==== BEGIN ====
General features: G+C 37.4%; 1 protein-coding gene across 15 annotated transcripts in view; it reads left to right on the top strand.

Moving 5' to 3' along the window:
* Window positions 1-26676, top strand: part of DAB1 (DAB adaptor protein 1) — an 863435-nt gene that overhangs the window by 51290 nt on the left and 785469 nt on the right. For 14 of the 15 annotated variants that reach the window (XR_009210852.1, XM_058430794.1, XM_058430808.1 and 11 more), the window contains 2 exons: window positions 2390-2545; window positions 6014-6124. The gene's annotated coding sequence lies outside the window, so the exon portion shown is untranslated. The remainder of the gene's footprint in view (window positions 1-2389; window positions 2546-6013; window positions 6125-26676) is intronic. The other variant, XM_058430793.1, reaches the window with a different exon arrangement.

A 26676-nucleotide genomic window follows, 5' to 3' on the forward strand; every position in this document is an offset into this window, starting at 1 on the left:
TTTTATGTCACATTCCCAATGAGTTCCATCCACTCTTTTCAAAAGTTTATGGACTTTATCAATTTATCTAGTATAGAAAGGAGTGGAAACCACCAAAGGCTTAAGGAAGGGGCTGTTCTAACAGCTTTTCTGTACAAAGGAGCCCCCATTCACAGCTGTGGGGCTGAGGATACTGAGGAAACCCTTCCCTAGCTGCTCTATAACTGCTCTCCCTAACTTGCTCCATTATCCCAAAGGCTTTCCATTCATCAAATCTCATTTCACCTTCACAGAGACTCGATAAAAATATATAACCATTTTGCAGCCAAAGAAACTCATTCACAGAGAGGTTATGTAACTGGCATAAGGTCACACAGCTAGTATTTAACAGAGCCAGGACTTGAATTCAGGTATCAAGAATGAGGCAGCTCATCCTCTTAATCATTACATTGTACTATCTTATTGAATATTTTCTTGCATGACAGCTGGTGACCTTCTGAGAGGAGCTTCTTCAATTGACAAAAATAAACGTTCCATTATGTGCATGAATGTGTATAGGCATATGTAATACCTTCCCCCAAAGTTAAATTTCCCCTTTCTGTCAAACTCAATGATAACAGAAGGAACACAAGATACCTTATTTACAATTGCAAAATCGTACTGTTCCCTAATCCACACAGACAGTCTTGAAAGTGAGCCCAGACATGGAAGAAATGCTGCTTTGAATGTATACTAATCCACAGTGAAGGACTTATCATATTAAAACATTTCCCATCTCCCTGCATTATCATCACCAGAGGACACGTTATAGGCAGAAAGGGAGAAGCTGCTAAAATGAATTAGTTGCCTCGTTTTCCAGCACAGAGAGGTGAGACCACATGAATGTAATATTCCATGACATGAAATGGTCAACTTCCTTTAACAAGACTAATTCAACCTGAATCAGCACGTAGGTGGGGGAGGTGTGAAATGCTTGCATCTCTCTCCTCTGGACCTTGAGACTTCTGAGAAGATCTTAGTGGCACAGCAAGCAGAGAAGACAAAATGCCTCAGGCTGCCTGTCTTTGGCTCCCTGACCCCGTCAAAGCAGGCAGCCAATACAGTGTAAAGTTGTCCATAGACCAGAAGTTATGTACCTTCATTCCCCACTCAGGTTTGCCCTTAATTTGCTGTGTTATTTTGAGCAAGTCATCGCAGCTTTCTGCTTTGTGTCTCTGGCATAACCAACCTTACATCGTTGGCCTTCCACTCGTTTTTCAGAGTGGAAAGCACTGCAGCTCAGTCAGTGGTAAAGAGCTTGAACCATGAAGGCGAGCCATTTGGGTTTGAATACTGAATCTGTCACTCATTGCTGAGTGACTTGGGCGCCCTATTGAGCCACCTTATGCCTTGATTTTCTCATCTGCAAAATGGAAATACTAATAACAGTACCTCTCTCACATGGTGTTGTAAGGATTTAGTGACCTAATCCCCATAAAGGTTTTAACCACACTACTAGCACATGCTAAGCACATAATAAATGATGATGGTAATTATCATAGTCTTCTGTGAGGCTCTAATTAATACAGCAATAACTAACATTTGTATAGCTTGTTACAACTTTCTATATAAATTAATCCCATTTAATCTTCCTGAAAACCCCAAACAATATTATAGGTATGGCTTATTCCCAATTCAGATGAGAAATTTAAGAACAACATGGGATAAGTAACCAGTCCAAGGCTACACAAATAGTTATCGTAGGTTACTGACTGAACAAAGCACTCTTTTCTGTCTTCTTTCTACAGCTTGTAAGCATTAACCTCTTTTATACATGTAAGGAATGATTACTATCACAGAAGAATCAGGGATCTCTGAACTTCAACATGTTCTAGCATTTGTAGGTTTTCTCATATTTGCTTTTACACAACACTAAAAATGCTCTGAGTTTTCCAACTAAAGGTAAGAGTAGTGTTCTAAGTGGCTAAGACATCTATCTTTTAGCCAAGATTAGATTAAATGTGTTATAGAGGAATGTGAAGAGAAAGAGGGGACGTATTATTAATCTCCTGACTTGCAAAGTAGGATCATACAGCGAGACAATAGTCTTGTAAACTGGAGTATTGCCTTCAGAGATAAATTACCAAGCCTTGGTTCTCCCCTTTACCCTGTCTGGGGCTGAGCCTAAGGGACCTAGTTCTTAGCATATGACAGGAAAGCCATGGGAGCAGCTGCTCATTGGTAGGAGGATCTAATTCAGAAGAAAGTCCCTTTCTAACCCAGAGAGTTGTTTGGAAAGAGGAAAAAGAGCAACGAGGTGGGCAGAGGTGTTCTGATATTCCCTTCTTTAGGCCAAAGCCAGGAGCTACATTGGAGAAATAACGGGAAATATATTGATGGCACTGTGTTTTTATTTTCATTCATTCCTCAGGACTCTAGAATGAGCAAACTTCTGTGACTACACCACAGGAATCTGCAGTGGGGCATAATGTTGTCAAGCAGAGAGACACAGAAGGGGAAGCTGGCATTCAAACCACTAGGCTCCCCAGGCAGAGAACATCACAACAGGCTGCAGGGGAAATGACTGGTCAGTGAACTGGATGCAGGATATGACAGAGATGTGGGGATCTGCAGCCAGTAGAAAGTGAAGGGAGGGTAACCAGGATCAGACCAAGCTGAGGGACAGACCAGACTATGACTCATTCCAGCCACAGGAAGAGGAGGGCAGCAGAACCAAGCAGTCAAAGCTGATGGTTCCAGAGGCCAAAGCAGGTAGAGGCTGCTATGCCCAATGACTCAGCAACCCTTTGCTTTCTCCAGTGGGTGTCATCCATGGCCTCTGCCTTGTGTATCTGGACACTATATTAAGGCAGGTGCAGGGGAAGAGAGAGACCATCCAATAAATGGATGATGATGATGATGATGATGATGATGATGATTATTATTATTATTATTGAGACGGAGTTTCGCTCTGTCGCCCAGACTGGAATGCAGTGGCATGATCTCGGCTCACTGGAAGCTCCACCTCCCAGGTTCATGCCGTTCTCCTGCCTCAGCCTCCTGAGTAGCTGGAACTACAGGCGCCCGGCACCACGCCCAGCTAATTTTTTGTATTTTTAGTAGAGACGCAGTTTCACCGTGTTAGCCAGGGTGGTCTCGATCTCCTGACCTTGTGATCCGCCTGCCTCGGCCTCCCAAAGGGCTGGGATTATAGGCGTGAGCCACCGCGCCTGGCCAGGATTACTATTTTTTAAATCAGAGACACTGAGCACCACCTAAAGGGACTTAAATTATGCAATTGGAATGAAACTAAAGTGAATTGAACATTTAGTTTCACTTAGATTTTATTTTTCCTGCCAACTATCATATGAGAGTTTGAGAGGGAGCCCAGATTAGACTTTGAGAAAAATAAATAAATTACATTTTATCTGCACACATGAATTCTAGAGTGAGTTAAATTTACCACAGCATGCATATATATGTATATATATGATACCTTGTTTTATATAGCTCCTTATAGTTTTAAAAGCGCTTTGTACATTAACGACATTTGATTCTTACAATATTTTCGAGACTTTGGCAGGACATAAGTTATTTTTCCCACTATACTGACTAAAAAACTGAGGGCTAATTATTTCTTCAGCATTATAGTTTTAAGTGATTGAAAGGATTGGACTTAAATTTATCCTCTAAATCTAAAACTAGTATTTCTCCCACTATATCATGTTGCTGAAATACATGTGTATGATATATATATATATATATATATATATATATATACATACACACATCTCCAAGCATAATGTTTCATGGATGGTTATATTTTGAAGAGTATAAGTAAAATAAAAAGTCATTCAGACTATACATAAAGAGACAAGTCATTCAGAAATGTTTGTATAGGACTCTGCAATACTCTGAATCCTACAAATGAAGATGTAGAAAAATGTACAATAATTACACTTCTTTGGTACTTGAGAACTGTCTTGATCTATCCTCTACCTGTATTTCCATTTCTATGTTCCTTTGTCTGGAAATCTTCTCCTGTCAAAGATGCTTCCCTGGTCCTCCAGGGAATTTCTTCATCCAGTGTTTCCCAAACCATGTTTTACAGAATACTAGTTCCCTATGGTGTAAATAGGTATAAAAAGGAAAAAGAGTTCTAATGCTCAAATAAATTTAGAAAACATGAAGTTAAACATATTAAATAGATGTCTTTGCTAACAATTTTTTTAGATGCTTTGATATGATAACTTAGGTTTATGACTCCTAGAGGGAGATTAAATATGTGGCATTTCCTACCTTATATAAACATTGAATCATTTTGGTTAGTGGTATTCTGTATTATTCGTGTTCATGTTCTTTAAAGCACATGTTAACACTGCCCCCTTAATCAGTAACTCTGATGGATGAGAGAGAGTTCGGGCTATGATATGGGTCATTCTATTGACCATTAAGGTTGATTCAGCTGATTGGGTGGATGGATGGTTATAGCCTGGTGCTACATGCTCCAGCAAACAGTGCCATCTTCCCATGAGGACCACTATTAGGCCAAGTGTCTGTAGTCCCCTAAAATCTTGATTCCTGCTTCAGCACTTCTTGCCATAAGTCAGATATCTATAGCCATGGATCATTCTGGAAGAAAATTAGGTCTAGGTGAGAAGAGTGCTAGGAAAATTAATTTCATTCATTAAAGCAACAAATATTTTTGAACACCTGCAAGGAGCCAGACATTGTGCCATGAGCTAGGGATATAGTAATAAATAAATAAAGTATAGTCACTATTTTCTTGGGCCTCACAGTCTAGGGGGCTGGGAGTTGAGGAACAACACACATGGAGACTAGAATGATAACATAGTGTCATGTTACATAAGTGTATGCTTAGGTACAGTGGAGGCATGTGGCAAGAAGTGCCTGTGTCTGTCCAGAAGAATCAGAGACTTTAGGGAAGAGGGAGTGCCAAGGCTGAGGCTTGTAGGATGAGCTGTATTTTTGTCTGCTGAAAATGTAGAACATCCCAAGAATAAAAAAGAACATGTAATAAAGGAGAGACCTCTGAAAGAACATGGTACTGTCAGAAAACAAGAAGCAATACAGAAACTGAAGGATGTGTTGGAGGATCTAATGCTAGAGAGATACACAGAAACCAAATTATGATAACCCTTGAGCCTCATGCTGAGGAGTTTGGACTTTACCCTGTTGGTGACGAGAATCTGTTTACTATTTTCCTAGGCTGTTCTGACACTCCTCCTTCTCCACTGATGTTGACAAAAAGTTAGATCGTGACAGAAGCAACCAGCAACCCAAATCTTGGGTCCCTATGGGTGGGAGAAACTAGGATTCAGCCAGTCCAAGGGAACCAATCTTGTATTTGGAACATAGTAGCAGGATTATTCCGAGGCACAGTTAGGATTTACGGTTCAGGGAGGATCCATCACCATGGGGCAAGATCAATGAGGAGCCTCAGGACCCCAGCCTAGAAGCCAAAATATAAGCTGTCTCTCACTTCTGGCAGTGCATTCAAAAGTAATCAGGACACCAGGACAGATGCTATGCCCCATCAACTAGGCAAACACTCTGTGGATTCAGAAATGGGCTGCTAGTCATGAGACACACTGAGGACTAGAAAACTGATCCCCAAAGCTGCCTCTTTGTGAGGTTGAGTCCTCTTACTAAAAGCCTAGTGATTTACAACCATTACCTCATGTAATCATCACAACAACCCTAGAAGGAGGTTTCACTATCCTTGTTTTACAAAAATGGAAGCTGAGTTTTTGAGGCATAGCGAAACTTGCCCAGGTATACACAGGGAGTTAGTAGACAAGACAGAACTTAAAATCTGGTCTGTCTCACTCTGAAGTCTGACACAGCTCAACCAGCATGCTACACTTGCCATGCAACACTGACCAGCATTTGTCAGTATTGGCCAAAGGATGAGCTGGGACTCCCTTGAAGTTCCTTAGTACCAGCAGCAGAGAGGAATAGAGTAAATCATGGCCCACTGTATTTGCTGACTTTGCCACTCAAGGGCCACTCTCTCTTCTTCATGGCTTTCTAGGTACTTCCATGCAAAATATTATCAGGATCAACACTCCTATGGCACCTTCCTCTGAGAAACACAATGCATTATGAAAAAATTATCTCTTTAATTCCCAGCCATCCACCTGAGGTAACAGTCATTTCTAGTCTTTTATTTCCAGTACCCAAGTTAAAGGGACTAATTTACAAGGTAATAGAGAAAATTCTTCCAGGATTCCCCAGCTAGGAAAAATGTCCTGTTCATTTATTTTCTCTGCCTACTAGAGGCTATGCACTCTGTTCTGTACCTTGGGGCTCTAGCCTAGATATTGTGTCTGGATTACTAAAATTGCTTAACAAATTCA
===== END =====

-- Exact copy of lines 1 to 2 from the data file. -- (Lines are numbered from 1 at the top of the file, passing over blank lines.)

General features: G+C 37.4%; 1 protein-coding gene across 15 annotated transcripts in view; it reads left to right on the top strand.

Moving 5' to 3' along the window: